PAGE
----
At that time Brent was hovering around US$51 per barrel with the market USD/MYR rate being 3.63

    Fast forward to today and Brent is at US$66 per barrel, a roughly US$15 hike, but the MYR is stuck at 3.60 to the US$.

    Question is, not that I am resurrecting my dead horse (I don't flog dead horses....hahahaha),I was just wondering about the discrepancy in the above data i.e., large discordance between fair value estimations and market valuation. Wonder why?

    And is this a sign that oil price down, ringgit down correlation thingy is unraveling or was it just happenstance after all? And if that nexus is outta the window, what can be the cause for MYR' torpor as export numbers are still very healthy.

    A US dollar for your thoughts, dude....hahahahaha

    Warrior 231

    1. @Warrior

      Dude, really, for some one who's as well read as you are, you've somehow missed on this particular topic.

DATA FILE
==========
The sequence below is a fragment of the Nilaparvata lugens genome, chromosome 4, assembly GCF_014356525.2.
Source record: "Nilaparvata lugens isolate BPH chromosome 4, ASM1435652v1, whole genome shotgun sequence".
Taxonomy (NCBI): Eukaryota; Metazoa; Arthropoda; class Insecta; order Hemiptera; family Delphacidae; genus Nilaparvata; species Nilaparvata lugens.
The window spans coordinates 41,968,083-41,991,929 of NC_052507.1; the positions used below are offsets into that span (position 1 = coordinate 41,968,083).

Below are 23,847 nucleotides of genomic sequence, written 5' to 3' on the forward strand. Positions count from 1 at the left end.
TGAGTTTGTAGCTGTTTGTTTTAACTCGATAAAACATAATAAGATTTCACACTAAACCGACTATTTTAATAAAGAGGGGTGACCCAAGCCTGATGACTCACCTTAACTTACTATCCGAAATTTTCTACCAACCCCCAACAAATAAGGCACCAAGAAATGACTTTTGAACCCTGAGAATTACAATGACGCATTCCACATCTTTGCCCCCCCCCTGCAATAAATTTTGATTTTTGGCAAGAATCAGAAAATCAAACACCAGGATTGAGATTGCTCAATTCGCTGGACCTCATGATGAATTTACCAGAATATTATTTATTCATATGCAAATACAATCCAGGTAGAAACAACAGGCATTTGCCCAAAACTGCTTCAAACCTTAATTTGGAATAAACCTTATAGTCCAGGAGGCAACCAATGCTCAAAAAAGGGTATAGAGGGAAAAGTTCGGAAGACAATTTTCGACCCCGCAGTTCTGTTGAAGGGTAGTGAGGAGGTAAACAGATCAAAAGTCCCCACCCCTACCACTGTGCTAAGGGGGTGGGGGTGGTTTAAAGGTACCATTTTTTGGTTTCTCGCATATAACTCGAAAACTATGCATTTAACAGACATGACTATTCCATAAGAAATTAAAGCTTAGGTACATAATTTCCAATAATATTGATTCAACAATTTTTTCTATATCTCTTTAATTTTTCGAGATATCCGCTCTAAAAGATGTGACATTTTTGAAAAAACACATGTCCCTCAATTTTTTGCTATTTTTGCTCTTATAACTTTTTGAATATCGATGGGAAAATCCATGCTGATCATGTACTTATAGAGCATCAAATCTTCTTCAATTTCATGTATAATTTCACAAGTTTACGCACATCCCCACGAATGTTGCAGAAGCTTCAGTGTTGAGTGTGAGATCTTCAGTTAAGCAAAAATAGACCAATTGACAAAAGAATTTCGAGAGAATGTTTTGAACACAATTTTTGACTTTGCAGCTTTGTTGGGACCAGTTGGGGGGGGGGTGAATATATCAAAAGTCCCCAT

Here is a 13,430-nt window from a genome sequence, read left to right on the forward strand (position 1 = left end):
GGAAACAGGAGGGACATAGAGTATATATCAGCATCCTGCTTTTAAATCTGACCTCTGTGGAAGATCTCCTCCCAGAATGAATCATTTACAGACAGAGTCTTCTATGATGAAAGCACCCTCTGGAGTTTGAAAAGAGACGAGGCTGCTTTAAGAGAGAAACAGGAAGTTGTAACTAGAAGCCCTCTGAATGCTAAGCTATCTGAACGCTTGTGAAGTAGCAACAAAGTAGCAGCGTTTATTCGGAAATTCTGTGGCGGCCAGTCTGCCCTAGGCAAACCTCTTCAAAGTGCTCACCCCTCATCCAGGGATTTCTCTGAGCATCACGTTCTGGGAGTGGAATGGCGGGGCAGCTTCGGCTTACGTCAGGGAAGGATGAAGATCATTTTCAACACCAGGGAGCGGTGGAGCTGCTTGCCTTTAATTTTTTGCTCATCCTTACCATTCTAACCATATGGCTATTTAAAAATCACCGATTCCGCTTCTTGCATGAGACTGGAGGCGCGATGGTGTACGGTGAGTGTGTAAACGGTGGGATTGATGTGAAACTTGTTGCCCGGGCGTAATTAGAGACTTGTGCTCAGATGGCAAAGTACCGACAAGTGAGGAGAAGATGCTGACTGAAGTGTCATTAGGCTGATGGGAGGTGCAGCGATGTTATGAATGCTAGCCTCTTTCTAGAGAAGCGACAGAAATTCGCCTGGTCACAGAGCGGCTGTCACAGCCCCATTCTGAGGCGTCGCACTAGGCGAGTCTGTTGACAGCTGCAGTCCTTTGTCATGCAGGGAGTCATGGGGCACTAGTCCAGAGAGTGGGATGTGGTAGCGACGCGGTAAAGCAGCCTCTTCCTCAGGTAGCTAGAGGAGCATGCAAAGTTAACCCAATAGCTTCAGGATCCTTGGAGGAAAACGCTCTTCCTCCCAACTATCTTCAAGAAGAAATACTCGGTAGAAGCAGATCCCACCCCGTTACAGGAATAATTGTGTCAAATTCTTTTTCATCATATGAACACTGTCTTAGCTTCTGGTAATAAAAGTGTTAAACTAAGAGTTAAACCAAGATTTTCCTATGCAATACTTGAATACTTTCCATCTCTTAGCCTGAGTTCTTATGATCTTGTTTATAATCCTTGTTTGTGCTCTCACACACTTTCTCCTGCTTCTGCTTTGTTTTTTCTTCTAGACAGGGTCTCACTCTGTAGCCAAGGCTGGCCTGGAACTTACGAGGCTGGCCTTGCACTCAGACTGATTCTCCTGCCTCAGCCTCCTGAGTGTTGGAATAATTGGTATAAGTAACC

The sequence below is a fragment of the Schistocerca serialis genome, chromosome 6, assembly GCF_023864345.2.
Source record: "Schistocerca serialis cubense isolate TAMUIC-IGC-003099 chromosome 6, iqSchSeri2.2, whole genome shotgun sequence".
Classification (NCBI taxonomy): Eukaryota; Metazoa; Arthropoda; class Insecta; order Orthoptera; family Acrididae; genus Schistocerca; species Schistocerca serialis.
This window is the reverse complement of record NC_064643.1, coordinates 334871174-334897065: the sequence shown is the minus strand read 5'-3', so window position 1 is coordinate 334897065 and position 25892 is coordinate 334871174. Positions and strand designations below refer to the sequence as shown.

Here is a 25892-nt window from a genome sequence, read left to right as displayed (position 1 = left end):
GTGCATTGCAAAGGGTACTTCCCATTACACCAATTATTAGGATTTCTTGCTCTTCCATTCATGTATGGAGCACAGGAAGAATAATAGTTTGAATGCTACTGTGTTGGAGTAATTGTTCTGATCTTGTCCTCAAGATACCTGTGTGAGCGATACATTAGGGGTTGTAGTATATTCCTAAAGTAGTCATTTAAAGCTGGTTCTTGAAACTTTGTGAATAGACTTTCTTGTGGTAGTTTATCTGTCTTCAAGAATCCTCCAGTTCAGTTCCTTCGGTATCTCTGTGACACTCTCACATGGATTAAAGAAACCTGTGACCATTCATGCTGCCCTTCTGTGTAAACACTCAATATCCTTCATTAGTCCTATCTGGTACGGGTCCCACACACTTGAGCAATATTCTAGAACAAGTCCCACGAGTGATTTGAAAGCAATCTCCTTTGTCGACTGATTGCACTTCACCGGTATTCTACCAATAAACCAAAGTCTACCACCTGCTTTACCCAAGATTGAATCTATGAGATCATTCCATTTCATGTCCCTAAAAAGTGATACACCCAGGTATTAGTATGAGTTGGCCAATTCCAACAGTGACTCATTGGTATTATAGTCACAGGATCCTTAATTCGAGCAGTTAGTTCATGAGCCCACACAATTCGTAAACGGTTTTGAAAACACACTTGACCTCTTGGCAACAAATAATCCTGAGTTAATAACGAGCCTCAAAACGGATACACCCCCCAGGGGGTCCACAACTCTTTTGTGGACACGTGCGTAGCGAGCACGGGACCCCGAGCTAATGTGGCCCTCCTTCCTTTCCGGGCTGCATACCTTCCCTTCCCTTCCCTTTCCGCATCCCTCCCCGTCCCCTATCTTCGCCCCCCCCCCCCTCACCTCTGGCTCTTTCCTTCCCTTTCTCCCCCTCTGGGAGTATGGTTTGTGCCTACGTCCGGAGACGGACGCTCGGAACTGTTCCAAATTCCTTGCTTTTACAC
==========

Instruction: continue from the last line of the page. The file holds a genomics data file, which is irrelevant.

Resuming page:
Deviations between market value and fuindamental valuation of the exchange rate are the norm, not the exception.

      Nobody, and I mean nobody, has come up with a really satisfactory model of how exchange rates move, or how fundamentals (or even which fundamentals) go into their determination.

      The seminal paper on this is Meese and Rogoff (1983):

      Periodic revisiting of the subject by academics have not seen much improvement. Generally, the half life of deviations between market and fundamental values last between 3-5 years - some have found shorter periods, but I don't believe I've ever seen one less than a year.

      Then there's the problem of determining what we mean by fundamental value. Try here for an overview, plus the modelling approaches:

    2. You might also want to refer to this:

      and some additional reading:

      Ironically, I had to explain this model to someone this morning.

    3. There are nefarious interests who are conspiring to keep the Ringgit well-shorted and depressed, regardless of "fundamentals".

      Now, who has the firepower and the muscle to be able to engineer and sustain this?

      No prizes for the right answer, though!

    4. Something else for your amusement:

  2. Note: Third time putting this up. Means I am banned from this blog?